President Barack Obama delivers his farewell speech to the nation on January 10, 2017, in Chicago, Illinois.

Scott Olson/Getty Images
Latest News

President Obama Says Farewell

In his final speech, the outgoing president thanked Americans and urged all citizens to keep pushing for a better world.

    With 10 days left in his term, President Barack Obama delivered his final address to the nation on Tuesday night. He described ways the country is stronger now than when he took office eight years ago. He also urged Americans to continue working together and to reach out to each other to strengthen our nation.

“WE, THE PEOPLE”

    President Obama delivered his farewell address in Chicago, where he began his career in politics as a community organizer. A cheering crowd of more than 20,000 people at McCormick Place, a large convention center, welcomed him. He began by thanking the American people. “Every day, I learned from you. You made me a better president, and you made me a better man,” Obama said.

    He then discussed his belief in American democracy, calling it “our bold experiment in self-government.” He went on to remind people of the notion made famous in the Declaration of Independence: That we are all created equal. Obama said that by working together, we can make the country even greater. “This is the great gift our Founders gave us,” he said.

    The president also named some of his proudest achievements from his eight years in the White House. He described how the economy is stronger now than it was when he first took office. “The unemployment rate is near a 10-year-low,” he said. He mentioned positive negotiations with other countries to avoid war. He touted the Affordable Care Act, which helped 20 million more Americans get health insurance so they could afford better health care.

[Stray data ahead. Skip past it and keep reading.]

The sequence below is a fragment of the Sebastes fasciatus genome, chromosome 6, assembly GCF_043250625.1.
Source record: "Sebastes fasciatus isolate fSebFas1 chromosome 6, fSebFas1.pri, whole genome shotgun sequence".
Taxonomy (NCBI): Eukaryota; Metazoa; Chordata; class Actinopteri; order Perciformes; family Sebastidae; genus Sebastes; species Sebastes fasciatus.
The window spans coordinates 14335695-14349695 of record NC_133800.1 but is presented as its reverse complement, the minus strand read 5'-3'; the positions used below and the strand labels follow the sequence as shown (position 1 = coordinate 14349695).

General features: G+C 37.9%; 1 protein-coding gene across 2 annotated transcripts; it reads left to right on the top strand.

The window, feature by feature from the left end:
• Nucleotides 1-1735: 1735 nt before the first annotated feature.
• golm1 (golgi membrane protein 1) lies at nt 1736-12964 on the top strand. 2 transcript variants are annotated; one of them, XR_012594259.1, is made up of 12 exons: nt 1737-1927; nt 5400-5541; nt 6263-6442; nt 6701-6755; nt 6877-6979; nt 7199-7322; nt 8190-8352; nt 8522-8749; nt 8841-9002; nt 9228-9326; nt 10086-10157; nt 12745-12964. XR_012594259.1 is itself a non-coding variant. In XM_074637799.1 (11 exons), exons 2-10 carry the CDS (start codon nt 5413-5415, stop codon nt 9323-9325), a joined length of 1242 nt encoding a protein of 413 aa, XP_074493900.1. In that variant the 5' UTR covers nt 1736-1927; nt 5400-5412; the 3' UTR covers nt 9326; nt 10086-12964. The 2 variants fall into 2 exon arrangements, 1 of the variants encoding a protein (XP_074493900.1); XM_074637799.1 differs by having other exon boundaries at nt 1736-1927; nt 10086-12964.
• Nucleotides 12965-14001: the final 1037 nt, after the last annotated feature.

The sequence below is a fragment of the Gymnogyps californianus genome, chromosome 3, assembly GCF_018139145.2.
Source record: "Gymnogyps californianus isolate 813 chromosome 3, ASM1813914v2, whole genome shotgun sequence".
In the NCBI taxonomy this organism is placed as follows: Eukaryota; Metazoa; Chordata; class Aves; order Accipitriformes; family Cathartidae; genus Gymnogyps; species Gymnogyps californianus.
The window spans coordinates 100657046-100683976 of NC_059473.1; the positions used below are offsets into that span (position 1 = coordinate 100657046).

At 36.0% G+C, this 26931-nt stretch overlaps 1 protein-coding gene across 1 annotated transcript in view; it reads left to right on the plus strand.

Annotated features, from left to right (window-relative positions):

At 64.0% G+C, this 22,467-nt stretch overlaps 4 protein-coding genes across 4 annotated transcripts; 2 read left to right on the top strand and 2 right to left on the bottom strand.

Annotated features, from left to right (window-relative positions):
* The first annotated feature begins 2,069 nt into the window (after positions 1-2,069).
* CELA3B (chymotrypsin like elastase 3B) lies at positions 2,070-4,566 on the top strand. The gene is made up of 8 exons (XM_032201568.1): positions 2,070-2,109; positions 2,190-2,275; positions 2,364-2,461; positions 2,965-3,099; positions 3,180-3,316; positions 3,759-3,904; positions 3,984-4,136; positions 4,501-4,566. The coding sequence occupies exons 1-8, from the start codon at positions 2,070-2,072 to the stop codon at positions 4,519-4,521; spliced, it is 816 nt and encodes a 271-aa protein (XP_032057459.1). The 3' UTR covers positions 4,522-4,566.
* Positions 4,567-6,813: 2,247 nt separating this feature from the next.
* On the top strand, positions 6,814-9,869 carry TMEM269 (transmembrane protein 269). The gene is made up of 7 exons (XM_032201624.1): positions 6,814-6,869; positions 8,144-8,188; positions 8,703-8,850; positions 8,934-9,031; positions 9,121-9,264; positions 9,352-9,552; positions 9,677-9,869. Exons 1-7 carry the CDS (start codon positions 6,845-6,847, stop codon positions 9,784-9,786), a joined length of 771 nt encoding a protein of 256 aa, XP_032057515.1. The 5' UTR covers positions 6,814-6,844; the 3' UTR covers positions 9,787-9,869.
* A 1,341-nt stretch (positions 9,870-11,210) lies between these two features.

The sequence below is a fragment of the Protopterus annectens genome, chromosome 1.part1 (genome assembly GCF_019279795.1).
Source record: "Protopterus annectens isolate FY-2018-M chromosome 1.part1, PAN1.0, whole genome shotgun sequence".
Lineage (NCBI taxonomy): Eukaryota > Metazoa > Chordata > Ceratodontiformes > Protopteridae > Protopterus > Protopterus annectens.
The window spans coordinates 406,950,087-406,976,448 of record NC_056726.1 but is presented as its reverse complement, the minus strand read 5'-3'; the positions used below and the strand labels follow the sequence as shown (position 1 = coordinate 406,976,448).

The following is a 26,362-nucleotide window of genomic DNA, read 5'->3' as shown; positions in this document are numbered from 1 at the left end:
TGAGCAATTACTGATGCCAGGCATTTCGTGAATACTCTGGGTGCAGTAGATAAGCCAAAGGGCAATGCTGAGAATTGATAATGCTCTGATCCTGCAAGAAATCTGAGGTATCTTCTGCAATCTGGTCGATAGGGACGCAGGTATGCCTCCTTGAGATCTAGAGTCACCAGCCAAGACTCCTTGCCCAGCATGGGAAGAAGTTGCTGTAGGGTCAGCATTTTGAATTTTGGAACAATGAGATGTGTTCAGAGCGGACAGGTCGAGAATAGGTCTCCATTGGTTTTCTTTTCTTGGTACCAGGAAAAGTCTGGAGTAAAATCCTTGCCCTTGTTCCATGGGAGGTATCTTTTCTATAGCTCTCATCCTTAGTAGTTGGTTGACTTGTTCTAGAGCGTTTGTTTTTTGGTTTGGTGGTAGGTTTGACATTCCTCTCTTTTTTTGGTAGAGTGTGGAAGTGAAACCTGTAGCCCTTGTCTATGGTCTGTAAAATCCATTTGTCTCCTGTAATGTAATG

Zoom In
Fullscreen

President Obama at his desk in the Oval Office of the White House

CREDIT: Official White House Photo by Pete Souza

MORE WORK TO BE DONE

    Obama emphasized that making democracy better is a never-ending task. He urged all Americans to work for a fairer future for everyone. “That’s what our democracy demands. It needs you,” Obama said.

    He then spoke about some of the racial divides in our country. He said that while people of all races are more united than they have been in the past, we all have more work to do. After calling on the government to uphold laws against discrimination, he then turned to the American people to be more understanding of each other. “We have to try harder; to start with the premise [idea] that each of our fellow citizens loves this country just as much as we do.”

    Obama also warned against the danger of listening only to sources that support what we already believe. He said that it divides the country when “we accept only information, whether true or not, that fits our opinions, instead of basing our opinions on the evidence that’s out there.” He continued, saying, “Politics is a battle of ideas. . . . But without some common baseline of facts, without a willingness to admit new information and concede [admit] that your opponent is making a fair point, and that science and reason matter, we’ll keep talking past each other, making common ground and compromise impossible.”

    He finished by asking the country—especially young Americans—to have faith in the future. “I will be right there with you, as a citizen, for all my remaining days,” Obama said. “But for now . . . I do have one final ask of you as your president . . . I am asking you to believe. Not in my ability to bring about change, but in yours.”

Zoom In
Fullscreen

President Barack Obama, First Lady Michelle Obama, and daughters Malia (L) and Sasha (R) pose for a family portrait with their pets Bo and Sunny in the Rose Garden of the White House on Easter Sunday, April 5, 2015.

CREDIT: Pete Souza/The White House via Getty Images

POST-PRESIDENCY PLANS

    The first family will remain in Washington, D.C., after the president leaves office on January 20. He and First Lady Michelle Obama plan to stay in the nation’s capital until their 15-year-old daughter, Sasha, finishes high school. Malia, 18, will attend Harvard University this fall.

    President Obama says he will be writing a book about his time as president. He will also work on the development of his presidential library and museum. It is scheduled to open in Chicago in 2021.